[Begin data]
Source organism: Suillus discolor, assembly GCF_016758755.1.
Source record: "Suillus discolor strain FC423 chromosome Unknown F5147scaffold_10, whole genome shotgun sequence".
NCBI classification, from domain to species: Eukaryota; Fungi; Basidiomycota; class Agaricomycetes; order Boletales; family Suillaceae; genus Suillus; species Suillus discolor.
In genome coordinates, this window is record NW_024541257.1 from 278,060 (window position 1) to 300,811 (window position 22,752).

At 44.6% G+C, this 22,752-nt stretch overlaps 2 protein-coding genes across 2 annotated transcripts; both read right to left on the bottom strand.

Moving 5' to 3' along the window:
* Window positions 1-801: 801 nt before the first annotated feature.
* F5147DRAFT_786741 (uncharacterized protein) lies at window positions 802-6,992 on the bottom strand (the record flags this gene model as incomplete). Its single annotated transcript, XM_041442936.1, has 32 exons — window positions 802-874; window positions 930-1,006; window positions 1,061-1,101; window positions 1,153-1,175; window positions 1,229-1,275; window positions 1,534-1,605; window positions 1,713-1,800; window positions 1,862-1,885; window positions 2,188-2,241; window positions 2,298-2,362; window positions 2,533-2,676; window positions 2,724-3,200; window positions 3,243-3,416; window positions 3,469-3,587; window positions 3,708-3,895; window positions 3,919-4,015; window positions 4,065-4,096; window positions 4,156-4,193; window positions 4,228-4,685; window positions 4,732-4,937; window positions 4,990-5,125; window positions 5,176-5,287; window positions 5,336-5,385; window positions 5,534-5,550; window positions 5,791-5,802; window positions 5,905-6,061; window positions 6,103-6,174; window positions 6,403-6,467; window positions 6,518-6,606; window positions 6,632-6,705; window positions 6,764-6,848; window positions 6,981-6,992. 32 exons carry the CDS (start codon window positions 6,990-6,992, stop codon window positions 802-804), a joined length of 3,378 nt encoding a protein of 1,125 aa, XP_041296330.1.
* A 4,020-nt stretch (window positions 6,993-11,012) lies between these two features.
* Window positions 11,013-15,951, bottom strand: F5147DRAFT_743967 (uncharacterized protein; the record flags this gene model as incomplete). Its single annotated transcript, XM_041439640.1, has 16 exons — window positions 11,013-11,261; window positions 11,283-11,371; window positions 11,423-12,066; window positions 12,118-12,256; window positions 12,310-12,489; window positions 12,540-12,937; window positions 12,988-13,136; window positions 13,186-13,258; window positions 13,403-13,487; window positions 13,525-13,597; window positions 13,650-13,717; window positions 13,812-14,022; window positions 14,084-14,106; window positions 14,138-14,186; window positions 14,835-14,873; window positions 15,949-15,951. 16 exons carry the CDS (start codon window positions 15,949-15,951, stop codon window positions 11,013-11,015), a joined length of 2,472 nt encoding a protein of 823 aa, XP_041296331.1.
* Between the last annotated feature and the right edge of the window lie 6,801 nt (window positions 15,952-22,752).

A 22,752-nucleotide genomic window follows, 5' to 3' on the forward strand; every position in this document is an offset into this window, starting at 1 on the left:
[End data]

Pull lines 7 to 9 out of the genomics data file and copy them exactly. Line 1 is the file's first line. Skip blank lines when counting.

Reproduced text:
* Window positions 1-801: 801 nt before the first annotated feature.
* F5147DRAFT_786741 (uncharacterized protein) lies at window positions 802-6,992 on the bottom strand (the record flags this gene model as incomplete). Its single annotated transcript, XM_041442936.1, has 32 exons — window positions 802-874; window positions 930-1,006; window positions 1,061-1,101; window positions 1,153-1,175; window positions 1,229-1,275; window positions 1,534-1,605; window positions 1,713-1,800; window positions 1,862-1,885; window positions 2,188-2,241; window positions 2,298-2,362; window positions 2,533-2,676; window positions 2,724-3,200; window positions 3,243-3,416; window positions 3,469-3,587; window positions 3,708-3,895; window positions 3,919-4,015; window positions 4,065-4,096; window positions 4,156-4,193; window positions 4,228-4,685; window positions 4,732-4,937; window positions 4,990-5,125; window positions 5,176-5,287; window positions 5,336-5,385; window positions 5,534-5,550; window positions 5,791-5,802; window positions 5,905-6,061; window positions 6,103-6,174; window positions 6,403-6,467; window positions 6,518-6,606; window positions 6,632-6,705; window positions 6,764-6,848; window positions 6,981-6,992. 32 exons carry the CDS (start codon window positions 6,990-6,992, stop codon window positions 802-804), a joined length of 3,378 nt encoding a protein of 1,125 aa, XP_041296330.1.
* A 4,020-nt stretch (window positions 6,993-11,012) lies between these two features.